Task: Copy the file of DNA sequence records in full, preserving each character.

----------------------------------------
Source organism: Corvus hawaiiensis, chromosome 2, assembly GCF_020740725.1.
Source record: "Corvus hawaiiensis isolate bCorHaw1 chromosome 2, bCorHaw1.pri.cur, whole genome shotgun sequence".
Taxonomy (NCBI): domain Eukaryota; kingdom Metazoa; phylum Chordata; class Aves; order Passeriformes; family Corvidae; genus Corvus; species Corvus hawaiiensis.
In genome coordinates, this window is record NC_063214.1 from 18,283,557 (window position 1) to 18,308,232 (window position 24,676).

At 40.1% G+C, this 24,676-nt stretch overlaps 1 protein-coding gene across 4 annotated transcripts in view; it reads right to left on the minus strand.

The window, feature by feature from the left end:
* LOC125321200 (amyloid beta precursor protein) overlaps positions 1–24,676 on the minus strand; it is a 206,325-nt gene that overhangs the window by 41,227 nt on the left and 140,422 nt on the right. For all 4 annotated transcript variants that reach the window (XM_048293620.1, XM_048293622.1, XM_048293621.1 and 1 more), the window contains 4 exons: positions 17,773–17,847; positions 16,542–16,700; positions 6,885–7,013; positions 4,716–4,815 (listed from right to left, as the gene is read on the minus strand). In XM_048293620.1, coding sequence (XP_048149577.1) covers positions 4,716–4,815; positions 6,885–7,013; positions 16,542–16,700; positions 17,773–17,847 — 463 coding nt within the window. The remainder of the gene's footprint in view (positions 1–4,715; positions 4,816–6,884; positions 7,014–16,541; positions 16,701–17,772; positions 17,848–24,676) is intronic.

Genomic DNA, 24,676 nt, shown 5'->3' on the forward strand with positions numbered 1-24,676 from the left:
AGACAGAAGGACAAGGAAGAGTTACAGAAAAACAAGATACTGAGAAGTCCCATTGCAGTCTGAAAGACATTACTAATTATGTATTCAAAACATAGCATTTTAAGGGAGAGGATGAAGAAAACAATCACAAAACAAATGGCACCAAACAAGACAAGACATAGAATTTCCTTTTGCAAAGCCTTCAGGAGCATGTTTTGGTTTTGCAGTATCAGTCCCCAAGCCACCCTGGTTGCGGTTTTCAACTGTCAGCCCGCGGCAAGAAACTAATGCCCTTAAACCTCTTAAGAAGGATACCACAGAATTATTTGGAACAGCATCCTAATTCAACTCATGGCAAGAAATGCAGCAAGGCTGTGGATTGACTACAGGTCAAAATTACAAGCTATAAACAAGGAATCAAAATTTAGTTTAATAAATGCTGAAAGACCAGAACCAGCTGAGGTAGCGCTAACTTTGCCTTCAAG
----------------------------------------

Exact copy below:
Source organism: Corvus hawaiiensis, chromosome 2, assembly GCF_020740725.1.
Source record: "Corvus hawaiiensis isolate bCorHaw1 chromosome 2, bCorHaw1.pri.cur, whole genome shotgun sequence".
Taxonomy (NCBI): domain Eukaryota; kingdom Metazoa; phylum Chordata; class Aves; order Passeriformes; family Corvidae; genus Corvus; species Corvus hawaiiensis.
In genome coordinates, this window is record NC_063214.1 from 18,283,557 (window position 1) to 18,308,232 (window position 24,676).

At 40.1% G+C, this 24,676-nt stretch overlaps 1 protein-coding gene across 4 annotated transcripts in view; it reads right to left on the minus strand.

The window, feature by feature from the left end:
* LOC125321200 (amyloid beta precursor protein) overlaps positions 1–24,676 on the minus strand; it is a 206,325-nt gene that overhangs the window by 41,227 nt on the left and 140,422 nt on the right. For all 4 annotated transcript variants that reach the window (XM_048293620.1, XM_048293622.1, XM_048293621.1 and 1 more), the window contains 4 exons: positions 17,773–17,847; positions 16,542–16,700; positions 6,885–7,013; positions 4,716–4,815 (listed from right to left, as the gene is read on the minus strand). In XM_048293620.1, coding sequence (XP_048149577.1) covers positions 4,716–4,815; positions 6,885–7,013; positions 16,542–16,700; positions 17,773–17,847 — 463 coding nt within the window. The remainder of the gene's footprint in view (positions 1–4,715; positions 4,816–6,884; positions 7,014–16,541; positions 16,701–17,772; positions 17,848–24,676) is intronic.

Genomic DNA, 24,676 nt, shown 5'->3' on the forward strand with positions numbered 1-24,676 from the left:
AGACAGAAGGACAAGGAAGAGTTACAGAAAAACAAGATACTGAGAAGTCCCATTGCAGTCTGAAAGACATTACTAATTATGTATTCAAAACATAGCATTTTAAGGGAGAGGATGAAGAAAACAATCACAAAACAAATGGCACCAAACAAGACAAGACATAGAATTTCCTTTTGCAAAGCCTTCAGGAGCATGTTTTGGTTTTGCAGTATCAGTCCCCAAGCCACCCTGGTTGCGGTTTTCAACTGTCAGCCCGCGGCAAGAAACTAATGCCCTTAAACCTCTTAAGAAGGATACCACAGAATTATTTGGAACAGCATCCTAATTCAACTCATGGCAAGAAATGCAGCAAGGCTGTGGATTGACTACAGGTCAAAATTACAAGCTATAAACAAGGAATCAAAATTTAGTTTAATAAATGCTGAAAGACCAGAACCAGCTGAGGTAGCGCTAACTTTGCCTTCAAG